As you get closer to the centre of the map, the more treacherous the game becomes. Zombies turn up in much bigger hordes, some even with armour, that present a real challenge if you’ve not sorted a loadout properly. With the increased level of danger comes greater rewards and it’s this choice of pace that you decide that makes the mode feel refreshing. On top of that, there are new enemy types to deal with like the Mimics (like Dark Souls), Disciples that summons hordes whilst gaining health by taking yours, and Manglers – heavily armoured zombies with high damage output.
Mission Failed, We’ll Get Them Next Time
With the openness of the new Zombies mode and lack of direction, it can feel quite dull until the ball gets rolling. However, I commend the different direction being a starting point that I can see ending up potentially as satisfying as the original Zombies was. There will be some that’ll love this off the bat, and if you and your friends fancy a gruesome PvE experience then look no further, but the surrounding package this mode sits within is undeniably flawed.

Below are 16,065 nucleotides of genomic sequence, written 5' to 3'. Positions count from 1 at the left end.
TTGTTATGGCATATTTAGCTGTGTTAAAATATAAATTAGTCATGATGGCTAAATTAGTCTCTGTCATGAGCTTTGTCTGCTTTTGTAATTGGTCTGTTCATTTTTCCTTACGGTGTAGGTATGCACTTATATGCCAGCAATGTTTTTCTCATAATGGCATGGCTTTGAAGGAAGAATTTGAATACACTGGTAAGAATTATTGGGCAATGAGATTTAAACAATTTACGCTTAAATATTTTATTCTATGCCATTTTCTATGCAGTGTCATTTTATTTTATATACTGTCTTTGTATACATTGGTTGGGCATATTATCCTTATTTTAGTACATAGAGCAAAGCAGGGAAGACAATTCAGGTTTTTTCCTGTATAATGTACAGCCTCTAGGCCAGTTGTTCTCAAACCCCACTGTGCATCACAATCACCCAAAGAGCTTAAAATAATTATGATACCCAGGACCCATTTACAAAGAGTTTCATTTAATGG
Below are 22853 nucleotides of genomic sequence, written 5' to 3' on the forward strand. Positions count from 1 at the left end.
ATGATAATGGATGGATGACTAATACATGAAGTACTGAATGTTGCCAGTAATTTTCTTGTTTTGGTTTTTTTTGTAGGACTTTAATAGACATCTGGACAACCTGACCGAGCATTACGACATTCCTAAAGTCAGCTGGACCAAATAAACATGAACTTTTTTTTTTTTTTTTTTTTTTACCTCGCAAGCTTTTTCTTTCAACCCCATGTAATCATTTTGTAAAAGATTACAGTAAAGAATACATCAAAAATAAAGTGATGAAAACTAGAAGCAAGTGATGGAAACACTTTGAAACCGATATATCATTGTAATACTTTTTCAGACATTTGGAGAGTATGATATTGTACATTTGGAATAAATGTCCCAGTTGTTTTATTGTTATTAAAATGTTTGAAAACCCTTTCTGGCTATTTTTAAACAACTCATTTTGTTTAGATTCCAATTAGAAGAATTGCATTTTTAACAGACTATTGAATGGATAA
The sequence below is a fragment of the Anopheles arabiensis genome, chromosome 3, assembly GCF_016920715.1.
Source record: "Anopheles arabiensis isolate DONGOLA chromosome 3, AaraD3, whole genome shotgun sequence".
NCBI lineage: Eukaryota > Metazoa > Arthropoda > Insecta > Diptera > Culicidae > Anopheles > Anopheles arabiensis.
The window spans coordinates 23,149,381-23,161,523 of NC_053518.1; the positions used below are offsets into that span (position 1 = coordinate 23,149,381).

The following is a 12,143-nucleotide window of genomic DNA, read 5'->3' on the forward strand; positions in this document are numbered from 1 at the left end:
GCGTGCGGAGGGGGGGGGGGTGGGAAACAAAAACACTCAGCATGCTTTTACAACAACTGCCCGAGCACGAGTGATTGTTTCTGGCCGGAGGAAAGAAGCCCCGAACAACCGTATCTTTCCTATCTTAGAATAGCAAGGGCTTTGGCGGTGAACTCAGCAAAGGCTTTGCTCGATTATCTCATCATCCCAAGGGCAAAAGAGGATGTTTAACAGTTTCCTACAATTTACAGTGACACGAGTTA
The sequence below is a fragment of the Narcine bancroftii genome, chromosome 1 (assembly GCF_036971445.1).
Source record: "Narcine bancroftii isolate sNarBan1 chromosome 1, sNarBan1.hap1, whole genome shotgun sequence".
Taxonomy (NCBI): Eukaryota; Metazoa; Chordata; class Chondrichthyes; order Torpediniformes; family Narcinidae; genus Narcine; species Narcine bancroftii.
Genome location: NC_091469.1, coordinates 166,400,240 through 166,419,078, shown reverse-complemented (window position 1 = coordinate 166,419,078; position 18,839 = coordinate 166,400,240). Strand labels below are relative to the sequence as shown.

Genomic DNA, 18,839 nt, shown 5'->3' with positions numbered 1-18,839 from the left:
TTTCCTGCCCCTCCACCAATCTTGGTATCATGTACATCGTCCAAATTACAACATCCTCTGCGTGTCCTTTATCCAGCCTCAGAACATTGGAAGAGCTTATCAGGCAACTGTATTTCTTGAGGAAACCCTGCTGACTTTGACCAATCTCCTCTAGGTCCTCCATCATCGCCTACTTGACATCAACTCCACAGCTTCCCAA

This is the weakest entry the franchise has ever been. I miss when the developers were able to take risks in their direction, genre or narrative to create a Call of Duty that stands out. Modern Warfare 3 feels like the exact opposite, the antithesis of blending in and hoping no one will notice that players have bought a full retail price game and getting a glorified DLC. There has been some recent news of the studios behind this only having 16 months to put this out as opposed to the de rigueur 3 years and it shows. This wasn’t worth the weekends and nights of crunch and Activision are the only ones to blame.
Hopefully, this becomes a turning point, shifting outside of this homogenised effort to be one big ouroboros of Operator Packs, Battle Passes and Seasons that get in the way of you just finding the mode you want to play. There is still the same kind of gameplay we’ve experienced and it’s some of the best AAA first-person shooting on the market, but the current market has never looked so grim.
The best frag grenades are cooked and as such, Modern Warfare 3 needed a lot more time in the oven to create something explosive. This is the series at its lowest point with uninspired missions on repurposed maps and a story that feels moot after the conclusion. Not to mention an online mode that feels closer to a DLC pack and a Zombies mode that whilst in theory was promising, overall feels incohesive and lacking a stable direction. There’s no bad luck, only bad plans and this one was operating without a blueprint.
Call of Duty: Modern Warfare 3 is available now for PlayStation 5 (review platform), PlayStation 4, Xbox Series X|S, Xbox One and PC via Steam.
Developers: Sledgehammer Games, Treyarch, Infinity Ward
Disclaimer: In order to complete this review, we were provided with a promotional copy of the game. For our full review policy, please go here.